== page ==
Girl 1: “So I was reading this book all during class and my teacher mentioned it. Do you think he reads Oprah’s book club list too??”
Girl 2: “What book is it?”
Girl 1: “It’s called Night, by Elie Wiesel”
I wish I could say this conversation was imagined. I wish that about as much as I wish that the conversation wasn’t between to college students (and not freshman). But more then anything, I wish I could say that Girl 1 had not been in class with me, which she was, because the class we had just left was Introduction to Holocaust & Genocide Studies, with the leading Holocaust scholar and she was talking about a major piece of Holocaust literature because of…well, Oprah. I was ashamed and as someone pointed out, I was sharing my degree with her.
But every now and then you get those little reminders of how the education system fails, and why I get to gloat about my homeschooler background. I mean we all turn out a little bizarre, but at least we know things like Night, oh and about this one…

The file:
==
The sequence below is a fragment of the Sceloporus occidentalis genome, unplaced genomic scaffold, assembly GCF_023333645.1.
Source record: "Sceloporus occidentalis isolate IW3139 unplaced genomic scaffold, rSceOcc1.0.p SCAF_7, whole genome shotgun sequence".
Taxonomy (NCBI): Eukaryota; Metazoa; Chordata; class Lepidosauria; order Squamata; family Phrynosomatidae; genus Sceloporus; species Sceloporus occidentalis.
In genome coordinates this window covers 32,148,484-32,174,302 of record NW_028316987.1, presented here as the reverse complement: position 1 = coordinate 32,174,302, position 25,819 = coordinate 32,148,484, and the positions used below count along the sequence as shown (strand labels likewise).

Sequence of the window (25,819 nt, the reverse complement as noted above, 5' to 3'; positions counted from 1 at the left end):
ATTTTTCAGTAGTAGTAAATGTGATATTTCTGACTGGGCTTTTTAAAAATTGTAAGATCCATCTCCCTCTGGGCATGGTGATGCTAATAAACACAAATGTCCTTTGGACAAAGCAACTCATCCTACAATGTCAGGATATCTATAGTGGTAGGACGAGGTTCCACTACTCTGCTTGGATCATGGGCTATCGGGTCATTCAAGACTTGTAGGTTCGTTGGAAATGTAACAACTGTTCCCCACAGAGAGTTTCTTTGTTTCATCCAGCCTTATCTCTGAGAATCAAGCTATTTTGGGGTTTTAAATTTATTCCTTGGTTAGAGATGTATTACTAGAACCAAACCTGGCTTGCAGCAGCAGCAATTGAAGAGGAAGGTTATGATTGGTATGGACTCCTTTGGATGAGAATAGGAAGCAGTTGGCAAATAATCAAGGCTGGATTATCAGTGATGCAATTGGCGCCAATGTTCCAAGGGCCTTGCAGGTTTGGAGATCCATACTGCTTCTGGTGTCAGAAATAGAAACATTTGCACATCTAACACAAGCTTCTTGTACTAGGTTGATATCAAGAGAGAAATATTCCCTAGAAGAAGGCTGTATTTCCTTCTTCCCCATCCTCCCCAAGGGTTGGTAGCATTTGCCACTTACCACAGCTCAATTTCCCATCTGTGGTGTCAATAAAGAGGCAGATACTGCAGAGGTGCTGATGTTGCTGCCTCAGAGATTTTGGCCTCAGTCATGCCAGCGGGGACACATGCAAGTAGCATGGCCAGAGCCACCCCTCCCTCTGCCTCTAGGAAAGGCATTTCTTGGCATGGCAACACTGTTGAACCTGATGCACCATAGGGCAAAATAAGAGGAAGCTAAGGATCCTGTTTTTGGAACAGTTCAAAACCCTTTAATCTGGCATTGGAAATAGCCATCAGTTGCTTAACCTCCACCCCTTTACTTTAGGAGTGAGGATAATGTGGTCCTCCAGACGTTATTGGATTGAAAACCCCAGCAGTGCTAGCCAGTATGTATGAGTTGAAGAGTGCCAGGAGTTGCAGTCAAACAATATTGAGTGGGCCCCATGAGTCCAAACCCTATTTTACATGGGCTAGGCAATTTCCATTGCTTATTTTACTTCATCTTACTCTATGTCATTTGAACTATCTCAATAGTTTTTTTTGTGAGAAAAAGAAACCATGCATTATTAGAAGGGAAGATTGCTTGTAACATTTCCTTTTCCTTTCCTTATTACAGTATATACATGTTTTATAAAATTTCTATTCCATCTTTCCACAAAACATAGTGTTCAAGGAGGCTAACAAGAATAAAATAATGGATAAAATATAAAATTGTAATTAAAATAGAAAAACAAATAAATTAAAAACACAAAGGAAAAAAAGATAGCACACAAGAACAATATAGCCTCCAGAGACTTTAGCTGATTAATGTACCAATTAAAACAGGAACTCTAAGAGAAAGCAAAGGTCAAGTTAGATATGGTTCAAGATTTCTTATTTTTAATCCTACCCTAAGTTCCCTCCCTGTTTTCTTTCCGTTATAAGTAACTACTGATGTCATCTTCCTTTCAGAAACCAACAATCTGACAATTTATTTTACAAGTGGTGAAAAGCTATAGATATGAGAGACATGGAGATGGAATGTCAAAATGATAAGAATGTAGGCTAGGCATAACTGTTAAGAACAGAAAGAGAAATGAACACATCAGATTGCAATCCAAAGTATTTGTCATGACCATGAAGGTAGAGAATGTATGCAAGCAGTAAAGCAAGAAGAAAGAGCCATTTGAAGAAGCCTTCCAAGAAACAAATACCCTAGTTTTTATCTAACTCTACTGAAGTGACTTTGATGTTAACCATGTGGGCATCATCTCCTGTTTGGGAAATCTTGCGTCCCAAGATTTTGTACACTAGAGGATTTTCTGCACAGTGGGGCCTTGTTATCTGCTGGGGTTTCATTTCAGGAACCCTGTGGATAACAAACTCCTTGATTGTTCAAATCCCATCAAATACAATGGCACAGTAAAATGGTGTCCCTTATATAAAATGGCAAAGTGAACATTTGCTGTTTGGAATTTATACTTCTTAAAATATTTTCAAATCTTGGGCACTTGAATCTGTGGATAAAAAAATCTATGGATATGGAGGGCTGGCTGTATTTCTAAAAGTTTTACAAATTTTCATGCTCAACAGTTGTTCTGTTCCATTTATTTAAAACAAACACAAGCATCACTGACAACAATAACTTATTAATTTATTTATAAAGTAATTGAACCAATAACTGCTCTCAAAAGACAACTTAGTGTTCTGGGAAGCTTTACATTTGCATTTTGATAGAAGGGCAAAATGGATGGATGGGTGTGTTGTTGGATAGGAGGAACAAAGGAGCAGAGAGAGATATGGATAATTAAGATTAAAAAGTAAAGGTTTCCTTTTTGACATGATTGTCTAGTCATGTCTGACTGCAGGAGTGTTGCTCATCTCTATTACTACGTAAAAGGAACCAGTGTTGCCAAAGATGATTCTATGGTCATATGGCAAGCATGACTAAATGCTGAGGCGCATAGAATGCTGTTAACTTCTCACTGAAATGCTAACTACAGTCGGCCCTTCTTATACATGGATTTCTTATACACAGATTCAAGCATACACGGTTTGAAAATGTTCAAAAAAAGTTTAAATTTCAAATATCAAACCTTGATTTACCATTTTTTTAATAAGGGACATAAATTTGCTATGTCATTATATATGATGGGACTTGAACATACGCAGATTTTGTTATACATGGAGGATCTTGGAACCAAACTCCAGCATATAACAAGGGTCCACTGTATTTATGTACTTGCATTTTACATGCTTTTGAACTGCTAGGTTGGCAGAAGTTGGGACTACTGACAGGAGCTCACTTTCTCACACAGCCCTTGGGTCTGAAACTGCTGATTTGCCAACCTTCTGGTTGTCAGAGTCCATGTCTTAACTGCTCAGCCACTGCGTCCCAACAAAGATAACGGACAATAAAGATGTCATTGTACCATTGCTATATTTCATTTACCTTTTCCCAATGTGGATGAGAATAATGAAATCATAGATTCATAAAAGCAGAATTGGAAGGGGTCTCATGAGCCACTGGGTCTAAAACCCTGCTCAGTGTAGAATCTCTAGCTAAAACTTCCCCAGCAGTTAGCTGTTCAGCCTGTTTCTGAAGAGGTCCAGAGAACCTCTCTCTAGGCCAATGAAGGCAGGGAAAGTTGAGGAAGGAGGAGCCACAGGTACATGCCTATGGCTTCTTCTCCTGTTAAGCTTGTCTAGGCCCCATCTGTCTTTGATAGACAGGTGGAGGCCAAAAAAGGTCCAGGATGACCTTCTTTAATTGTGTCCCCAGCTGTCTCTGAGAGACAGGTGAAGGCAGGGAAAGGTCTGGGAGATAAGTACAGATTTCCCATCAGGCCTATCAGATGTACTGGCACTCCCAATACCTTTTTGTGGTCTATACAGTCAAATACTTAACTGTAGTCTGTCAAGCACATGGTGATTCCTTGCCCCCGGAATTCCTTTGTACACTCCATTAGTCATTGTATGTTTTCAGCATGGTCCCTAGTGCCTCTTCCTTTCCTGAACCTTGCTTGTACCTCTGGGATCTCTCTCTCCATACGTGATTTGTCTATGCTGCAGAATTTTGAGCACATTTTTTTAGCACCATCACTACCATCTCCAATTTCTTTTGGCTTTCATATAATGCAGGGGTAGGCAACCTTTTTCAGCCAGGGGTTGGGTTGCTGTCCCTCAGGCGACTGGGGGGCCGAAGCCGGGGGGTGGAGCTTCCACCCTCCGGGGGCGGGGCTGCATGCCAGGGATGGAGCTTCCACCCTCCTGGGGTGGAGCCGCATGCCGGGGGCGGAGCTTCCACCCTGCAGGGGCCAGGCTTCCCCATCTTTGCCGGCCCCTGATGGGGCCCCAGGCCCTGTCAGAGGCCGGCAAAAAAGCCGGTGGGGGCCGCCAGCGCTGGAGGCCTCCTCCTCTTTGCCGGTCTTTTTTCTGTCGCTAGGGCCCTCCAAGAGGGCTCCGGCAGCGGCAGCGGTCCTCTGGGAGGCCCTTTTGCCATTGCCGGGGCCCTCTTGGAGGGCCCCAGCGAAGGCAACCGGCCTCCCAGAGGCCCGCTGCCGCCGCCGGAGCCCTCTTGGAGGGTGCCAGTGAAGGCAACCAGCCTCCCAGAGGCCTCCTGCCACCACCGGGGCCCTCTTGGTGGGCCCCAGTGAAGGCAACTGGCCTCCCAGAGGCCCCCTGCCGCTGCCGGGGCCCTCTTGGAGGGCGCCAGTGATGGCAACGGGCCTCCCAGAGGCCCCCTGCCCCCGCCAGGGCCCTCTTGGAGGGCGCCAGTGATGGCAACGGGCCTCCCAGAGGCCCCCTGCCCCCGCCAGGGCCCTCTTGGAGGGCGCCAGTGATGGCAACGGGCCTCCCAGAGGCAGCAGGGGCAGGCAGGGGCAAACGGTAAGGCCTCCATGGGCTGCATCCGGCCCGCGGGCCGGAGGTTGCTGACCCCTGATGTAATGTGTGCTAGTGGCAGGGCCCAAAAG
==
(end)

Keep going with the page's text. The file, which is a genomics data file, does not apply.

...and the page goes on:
I overheard a conversation recently about Shakespeare…favorite plays, plays they wanted to see and the like. So Merchant of Venice came up and then I hear a line that goes something like this: “yeah you know, I never knew that ‘that is gold does not glitter’ line is from Shakespeare until a couple of years ago.” I am going to be honest, I totally, in my eavesdropping, was like oh I love that passage and then as I recited it in my head:
All that is gold does not glitter,
Not all those who wander are lost;
The old that is strong does not wither,
Deep roots are not reached by the frost.
From the ashes a fire shall be woken,
A light from the shadows shall spring;
Renewed shall be blade that was broken,
The crownless again shall be king.
And then a thought hit and it went something like, ummmm yeah see that isn’t Shakespeare it’s Tolkien (this seriously may just be weird homeschooler knowledge but it’s one of my favorite passages in Lord of the Rings, the other being Tolkien adaptation of the poem The Wanderer). But I did have to chuckle about the surety of the statement, because they were convinced that it was quote was Shakespeare just like the girl in college was convinced that our professor read Night because of Oprah.
Oh yes and the Merchant of Venice line is: “All that glitters is not gold.” Close enough, but about 350 years off.